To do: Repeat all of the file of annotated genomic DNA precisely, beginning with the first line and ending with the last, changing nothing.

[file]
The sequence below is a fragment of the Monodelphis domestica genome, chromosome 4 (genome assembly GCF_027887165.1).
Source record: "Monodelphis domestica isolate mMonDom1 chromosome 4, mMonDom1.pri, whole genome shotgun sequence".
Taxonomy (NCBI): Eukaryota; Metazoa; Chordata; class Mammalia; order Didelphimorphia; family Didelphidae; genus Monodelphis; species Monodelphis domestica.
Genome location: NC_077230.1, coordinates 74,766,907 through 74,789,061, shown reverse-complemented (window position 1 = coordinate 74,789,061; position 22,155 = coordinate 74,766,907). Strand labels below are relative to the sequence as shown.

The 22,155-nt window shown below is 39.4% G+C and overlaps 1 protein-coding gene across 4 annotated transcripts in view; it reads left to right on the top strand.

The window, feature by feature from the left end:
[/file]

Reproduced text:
The sequence below is a fragment of the Monodelphis domestica genome, chromosome 4 (genome assembly GCF_027887165.1).
Source record: "Monodelphis domestica isolate mMonDom1 chromosome 4, mMonDom1.pri, whole genome shotgun sequence".
Taxonomy (NCBI): Eukaryota; Metazoa; Chordata; class Mammalia; order Didelphimorphia; family Didelphidae; genus Monodelphis; species Monodelphis domestica.
Genome location: NC_077230.1, coordinates 74,766,907 through 74,789,061, shown reverse-complemented (window position 1 = coordinate 74,789,061; position 22,155 = coordinate 74,766,907). Strand labels below are relative to the sequence as shown.

The 22,155-nt window shown below is 39.4% G+C and overlaps 1 protein-coding gene across 4 annotated transcripts in view; it reads left to right on the top strand.

The window, feature by feature from the left end: